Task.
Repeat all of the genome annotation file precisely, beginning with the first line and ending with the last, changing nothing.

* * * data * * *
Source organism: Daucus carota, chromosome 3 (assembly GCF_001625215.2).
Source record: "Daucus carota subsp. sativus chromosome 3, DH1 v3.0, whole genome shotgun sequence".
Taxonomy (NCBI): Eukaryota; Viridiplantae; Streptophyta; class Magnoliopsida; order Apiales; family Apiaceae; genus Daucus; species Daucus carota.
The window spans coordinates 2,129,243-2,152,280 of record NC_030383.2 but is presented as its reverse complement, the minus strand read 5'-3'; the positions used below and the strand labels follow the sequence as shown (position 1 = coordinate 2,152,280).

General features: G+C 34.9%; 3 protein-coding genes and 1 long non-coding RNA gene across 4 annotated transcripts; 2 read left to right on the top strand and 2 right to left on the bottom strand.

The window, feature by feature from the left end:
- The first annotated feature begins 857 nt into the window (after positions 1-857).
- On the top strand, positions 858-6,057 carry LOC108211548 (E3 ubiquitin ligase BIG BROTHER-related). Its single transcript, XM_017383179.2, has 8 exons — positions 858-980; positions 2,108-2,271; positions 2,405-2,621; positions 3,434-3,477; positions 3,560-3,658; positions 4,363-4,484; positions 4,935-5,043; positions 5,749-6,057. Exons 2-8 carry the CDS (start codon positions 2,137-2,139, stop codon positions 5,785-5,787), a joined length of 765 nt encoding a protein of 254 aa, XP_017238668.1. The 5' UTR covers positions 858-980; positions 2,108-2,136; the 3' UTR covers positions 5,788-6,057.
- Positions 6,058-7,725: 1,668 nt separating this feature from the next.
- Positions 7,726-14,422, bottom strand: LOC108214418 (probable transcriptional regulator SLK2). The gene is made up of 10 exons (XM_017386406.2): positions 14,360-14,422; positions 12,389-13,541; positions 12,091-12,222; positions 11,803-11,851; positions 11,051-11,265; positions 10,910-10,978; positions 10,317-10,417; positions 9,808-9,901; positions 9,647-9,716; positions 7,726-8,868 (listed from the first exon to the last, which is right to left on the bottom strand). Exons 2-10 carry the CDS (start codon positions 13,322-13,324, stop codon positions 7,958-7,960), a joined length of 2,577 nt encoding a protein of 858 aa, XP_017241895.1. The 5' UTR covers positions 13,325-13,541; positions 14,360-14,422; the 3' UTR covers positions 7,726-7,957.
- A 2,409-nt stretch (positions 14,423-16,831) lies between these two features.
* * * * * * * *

Source organism: Daucus carota, chromosome 3 (assembly GCF_001625215.2).
Source record: "Daucus carota subsp. sativus chromosome 3, DH1 v3.0, whole genome shotgun sequence".
Taxonomy (NCBI): Eukaryota; Viridiplantae; Streptophyta; class Magnoliopsida; order Apiales; family Apiaceae; genus Daucus; species Daucus carota.
The window spans coordinates 2,129,243-2,152,280 of record NC_030383.2 but is presented as its reverse complement, the minus strand read 5'-3'; the positions used below and the strand labels follow the sequence as shown (position 1 = coordinate 2,152,280).

General features: G+C 34.9%; 3 protein-coding genes and 1 long non-coding RNA gene across 4 annotated transcripts; 2 read left to right on the top strand and 2 right to left on the bottom strand.

The window, feature by feature from the left end:
- The first annotated feature begins 857 nt into the window (after positions 1-857).
- On the top strand, positions 858-6,057 carry LOC108211548 (E3 ubiquitin ligase BIG BROTHER-related). Its single transcript, XM_017383179.2, has 8 exons — positions 858-980; positions 2,108-2,271; positions 2,405-2,621; positions 3,434-3,477; positions 3,560-3,658; positions 4,363-4,484; positions 4,935-5,043; positions 5,749-6,057. Exons 2-8 carry the CDS (start codon positions 2,137-2,139, stop codon positions 5,785-5,787), a joined length of 765 nt encoding a protein of 254 aa, XP_017238668.1. The 5' UTR covers positions 858-980; positions 2,108-2,136; the 3' UTR covers positions 5,788-6,057.
- Positions 6,058-7,725: 1,668 nt separating this feature from the next.
- Positions 7,726-14,422, bottom strand: LOC108214418 (probable transcriptional regulator SLK2). The gene is made up of 10 exons (XM_017386406.2): positions 14,360-14,422; positions 12,389-13,541; positions 12,091-12,222; positions 11,803-11,851; positions 11,051-11,265; positions 10,910-10,978; positions 10,317-10,417; positions 9,808-9,901; positions 9,647-9,716; positions 7,726-8,868 (listed from the first exon to the last, which is right to left on the bottom strand). Exons 2-10 carry the CDS (start codon positions 13,322-13,324, stop codon positions 7,958-7,960), a joined length of 2,577 nt encoding a protein of 858 aa, XP_017241895.1. The 5' UTR covers positions 13,325-13,541; positions 14,360-14,422; the 3' UTR covers positions 7,726-7,957.
- A 2,409-nt stretch (positions 14,423-16,831) lies between these two features.